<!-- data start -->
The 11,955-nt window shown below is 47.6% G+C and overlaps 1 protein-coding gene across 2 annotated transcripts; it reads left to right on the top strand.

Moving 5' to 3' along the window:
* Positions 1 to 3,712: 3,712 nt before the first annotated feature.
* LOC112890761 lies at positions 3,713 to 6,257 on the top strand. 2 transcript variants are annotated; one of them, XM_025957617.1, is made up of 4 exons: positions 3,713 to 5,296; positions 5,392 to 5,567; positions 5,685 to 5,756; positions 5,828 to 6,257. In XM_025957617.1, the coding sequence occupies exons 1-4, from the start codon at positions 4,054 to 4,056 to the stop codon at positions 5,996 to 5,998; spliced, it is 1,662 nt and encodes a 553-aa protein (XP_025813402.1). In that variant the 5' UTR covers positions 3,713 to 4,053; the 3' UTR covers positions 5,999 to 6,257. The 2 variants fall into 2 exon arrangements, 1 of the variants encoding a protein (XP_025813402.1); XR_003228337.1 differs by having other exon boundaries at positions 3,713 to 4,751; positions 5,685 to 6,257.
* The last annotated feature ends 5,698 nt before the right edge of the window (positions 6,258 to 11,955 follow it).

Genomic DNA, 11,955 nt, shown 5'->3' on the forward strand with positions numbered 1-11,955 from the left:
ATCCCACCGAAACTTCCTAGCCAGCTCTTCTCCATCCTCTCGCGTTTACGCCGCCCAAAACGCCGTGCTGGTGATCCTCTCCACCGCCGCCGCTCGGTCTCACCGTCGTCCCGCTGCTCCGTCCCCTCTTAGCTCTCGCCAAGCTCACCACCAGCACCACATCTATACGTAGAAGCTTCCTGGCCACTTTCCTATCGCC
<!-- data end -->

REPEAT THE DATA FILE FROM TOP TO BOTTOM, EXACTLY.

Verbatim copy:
The 11,955-nt window shown below is 47.6% G+C and overlaps 1 protein-coding gene across 2 annotated transcripts; it reads left to right on the top strand.

Moving 5' to 3' along the window:
* Positions 1 to 3,712: 3,712 nt before the first annotated feature.
* LOC112890761 lies at positions 3,713 to 6,257 on the top strand. 2 transcript variants are annotated; one of them, XM_025957617.1, is made up of 4 exons: positions 3,713 to 5,296; positions 5,392 to 5,567; positions 5,685 to 5,756; positions 5,828 to 6,257. In XM_025957617.1, the coding sequence occupies exons 1-4, from the start codon at positions 4,054 to 4,056 to the stop codon at positions 5,996 to 5,998; spliced, it is 1,662 nt and encodes a 553-aa protein (XP_025813402.1). In that variant the 5' UTR covers positions 3,713 to 4,053; the 3' UTR covers positions 5,999 to 6,257. The 2 variants fall into 2 exon arrangements, 1 of the variants encoding a protein (XP_025813402.1); XR_003228337.1 differs by having other exon boundaries at positions 3,713 to 4,751; positions 5,685 to 6,257.
* The last annotated feature ends 5,698 nt before the right edge of the window (positions 6,258 to 11,955 follow it).

Genomic DNA, 11,955 nt, shown 5'->3' on the forward strand with positions numbered 1-11,955 from the left:
ATCCCACCGAAACTTCCTAGCCAGCTCTTCTCCATCCTCTCGCGTTTACGCCGCCCAAAACGCCGTGCTGGTGATCCTCTCCACCGCCGCCGCTCGGTCTCACCGTCGTCCCGCTGCTCCGTCCCCTCTTAGCTCTCGCCAAGCTCACCACCAGCACCACATCTATACGTAGAAGCTTCCTGGCCACTTTCCTATCGCC